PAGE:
Jefferson University Hospital Breast Surgeon Studies Promising Noninvasive Breast Cancer Screening Detection Method
A new screening and detection method being studied at Thomas Jefferson University Hospital offers a promising noninvasive approach to breast cancer screening and detection for women and physicians.
Edward Sauter, MD, PhD, who recently joined Jefferson Medical College as an Assistant Professor of Surgery, has developed an improved method for retrieving fluid from the breast to be tested for biologic markers (biomarkers) of cancer, including the protein, prostate-specific antigen, or PSA. PSA, previously thought to be produced only by the prostate gland, is now also known to be made by the breast and is associated with breast cancer risk.
“Nipple aspirate fluid (NAF) contains cells and secreted proteins, such as PSA, from the breast ducts – the site of most breast cancers,” Dr. Sauter said. “It has been studied for more than 20 years, but previous NAF collection methods were rather imperfect in that the success rate for obtaining fluid was only about 50 percent, and only about 20 percent of the expressed fluid contained enough cells to be studied.”
Although most women are not aware of it, the nonlactating breast secretes fluid. This fluid, when aspirated for research reasons, is called nipple aspirate fluid, or NAF.
Detecting Breast Cancer Early
Dr. Sauter and his colleagues designed a modified breast pump that is successful in aspirating fluid from the breasts of 99 percent of pre- and post-menopausal women. The breast is gently compressed by hand, while the pump surrounds and applies suction to the nipple.
In 1997, Dr. Sauter was the lead investigator of a study published in The British Journal of Cancer, which described the relationship between precancerous and cancerous cells in NAF and breast cancer risk. A study in the December 1999 issue of the same journal expands on his earlier findings by determining if breast aspiration can identify those women who, after undergoing a biopsy, which contains cancer, have residual cancer in the breast. He found that women who had cancer cells in NAF always had residual cancer in the breast. This information, if confirmed by additional similar studies, may prove helpful in assuring a doctor and patient that further surgery should be performed.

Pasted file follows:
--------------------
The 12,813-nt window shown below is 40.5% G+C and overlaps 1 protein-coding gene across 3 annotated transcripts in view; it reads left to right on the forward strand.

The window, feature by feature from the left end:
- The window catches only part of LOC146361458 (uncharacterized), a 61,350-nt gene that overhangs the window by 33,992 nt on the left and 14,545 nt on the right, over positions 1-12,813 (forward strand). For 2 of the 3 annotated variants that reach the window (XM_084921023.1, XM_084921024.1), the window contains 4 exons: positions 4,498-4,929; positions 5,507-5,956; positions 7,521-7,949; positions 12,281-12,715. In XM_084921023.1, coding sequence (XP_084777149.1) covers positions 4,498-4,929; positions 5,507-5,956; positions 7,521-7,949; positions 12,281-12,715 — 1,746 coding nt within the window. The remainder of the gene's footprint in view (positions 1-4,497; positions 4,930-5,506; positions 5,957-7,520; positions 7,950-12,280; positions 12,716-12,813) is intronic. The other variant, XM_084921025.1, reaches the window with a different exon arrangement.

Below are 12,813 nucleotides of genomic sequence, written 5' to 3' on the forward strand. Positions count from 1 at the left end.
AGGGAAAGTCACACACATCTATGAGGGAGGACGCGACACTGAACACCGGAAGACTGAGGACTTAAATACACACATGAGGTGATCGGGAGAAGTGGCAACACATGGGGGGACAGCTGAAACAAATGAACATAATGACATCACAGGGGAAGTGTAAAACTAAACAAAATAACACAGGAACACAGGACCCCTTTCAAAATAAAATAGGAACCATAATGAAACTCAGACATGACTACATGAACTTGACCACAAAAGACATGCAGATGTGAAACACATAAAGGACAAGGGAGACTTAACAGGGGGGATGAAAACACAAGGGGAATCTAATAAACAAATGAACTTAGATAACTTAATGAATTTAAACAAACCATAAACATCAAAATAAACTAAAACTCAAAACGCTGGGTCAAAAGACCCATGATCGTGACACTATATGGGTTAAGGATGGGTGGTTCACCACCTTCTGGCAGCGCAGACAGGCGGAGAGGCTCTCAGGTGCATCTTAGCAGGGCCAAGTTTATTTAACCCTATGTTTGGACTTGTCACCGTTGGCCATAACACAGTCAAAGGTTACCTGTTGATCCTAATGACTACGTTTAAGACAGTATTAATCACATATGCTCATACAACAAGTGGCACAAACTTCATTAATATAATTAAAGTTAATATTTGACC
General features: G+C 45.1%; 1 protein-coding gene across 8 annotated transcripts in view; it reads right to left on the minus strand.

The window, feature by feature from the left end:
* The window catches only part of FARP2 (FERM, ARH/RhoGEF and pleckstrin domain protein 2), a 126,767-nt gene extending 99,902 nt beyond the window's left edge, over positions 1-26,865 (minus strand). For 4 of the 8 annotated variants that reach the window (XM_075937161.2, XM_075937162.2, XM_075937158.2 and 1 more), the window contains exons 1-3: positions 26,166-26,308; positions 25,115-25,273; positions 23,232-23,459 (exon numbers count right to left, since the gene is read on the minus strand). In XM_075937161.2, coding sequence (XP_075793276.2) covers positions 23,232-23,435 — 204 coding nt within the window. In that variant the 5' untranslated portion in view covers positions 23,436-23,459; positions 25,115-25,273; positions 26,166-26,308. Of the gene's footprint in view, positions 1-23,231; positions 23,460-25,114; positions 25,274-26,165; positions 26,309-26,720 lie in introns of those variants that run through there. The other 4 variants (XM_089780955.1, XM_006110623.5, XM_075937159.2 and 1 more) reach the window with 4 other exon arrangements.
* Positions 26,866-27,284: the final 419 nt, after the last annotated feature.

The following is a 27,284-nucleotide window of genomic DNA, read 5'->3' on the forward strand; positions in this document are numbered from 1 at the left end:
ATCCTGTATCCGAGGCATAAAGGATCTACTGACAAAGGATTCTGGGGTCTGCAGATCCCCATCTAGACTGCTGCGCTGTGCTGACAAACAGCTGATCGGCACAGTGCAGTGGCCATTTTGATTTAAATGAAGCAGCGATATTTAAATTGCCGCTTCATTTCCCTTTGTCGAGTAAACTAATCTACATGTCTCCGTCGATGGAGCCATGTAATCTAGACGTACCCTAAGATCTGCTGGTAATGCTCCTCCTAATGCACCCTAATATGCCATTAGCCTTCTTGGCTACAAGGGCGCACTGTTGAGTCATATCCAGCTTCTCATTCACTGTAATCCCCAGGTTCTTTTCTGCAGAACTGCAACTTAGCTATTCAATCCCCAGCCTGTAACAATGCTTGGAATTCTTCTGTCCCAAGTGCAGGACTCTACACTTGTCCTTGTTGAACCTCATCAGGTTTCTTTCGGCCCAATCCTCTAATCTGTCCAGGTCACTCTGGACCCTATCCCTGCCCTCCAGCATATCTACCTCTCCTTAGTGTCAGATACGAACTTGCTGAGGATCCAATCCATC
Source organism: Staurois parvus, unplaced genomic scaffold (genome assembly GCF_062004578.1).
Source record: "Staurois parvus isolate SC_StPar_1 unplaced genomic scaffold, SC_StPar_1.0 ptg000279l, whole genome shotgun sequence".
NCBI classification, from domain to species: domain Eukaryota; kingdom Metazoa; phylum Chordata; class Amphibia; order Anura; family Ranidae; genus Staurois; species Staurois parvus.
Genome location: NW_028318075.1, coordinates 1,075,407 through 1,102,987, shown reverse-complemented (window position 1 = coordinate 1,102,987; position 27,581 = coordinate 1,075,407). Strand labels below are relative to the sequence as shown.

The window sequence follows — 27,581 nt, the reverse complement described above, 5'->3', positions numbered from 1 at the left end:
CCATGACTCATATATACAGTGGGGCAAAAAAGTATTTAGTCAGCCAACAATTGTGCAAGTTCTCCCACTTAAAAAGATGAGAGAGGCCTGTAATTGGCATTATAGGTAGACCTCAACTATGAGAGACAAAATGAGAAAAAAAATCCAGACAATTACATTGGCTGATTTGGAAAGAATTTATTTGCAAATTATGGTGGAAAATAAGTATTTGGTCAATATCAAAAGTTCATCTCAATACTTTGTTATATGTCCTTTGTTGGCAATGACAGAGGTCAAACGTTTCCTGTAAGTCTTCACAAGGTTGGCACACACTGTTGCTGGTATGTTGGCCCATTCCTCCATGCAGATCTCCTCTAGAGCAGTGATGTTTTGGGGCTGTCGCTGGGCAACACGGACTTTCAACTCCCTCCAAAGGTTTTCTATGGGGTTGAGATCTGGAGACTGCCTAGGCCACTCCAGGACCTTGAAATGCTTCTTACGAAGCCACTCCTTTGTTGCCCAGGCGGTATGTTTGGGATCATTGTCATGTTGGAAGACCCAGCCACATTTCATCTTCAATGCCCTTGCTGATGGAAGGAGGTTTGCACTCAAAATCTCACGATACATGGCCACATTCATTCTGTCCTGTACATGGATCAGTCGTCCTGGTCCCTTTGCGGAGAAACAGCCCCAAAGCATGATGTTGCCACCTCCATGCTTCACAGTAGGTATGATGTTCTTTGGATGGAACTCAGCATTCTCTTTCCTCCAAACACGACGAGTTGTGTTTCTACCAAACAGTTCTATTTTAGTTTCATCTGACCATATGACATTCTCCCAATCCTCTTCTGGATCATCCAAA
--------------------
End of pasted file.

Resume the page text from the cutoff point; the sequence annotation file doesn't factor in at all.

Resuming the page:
Dr. Sauter stressed that although the findings thus far obtained are promising, they are preliminary, need to be confirmed in larger clinical trials, and do not replace standard screening for or treatment of breast cancer.
NAF Studies Under Way
A second study of women at increased breast cancer risk compares biomarkers (PSA) in fluid obtained via nipple aspiration to that obtained from the breast with a fine needle, to evaluate whether the material in each sample provides complementary information. A third study, funded by the National Cancer Institute, evaluates the biomarkers in newly diagnosed breast cancer patients between the time of diagnosis and definitive surgery.
Yet a fourth study enrolls all women – regardless of breast cancer risk or history – to test in general whether NAF analysis can effectively identify those at risk for developing cancer or those who have developed it
Supplement to Screening Methods
“The great thing about NAF is that the test is totally noninvasive,” he said. “The patient is made comfortable during the procedure, and feels in control.”
About Dr Sauter
He completed a surgical residency at the Ochsner Clinic, also in New Orleans, and a fellowship in surgical oncology at Fox Chase Cancer Center in Philadelphia. Prior to joining Jefferson in July, he served as an assistant member in the Division of Population Science at Fox Chase.
Women interested in finding out more about the NAF studies may call 215-955-4031.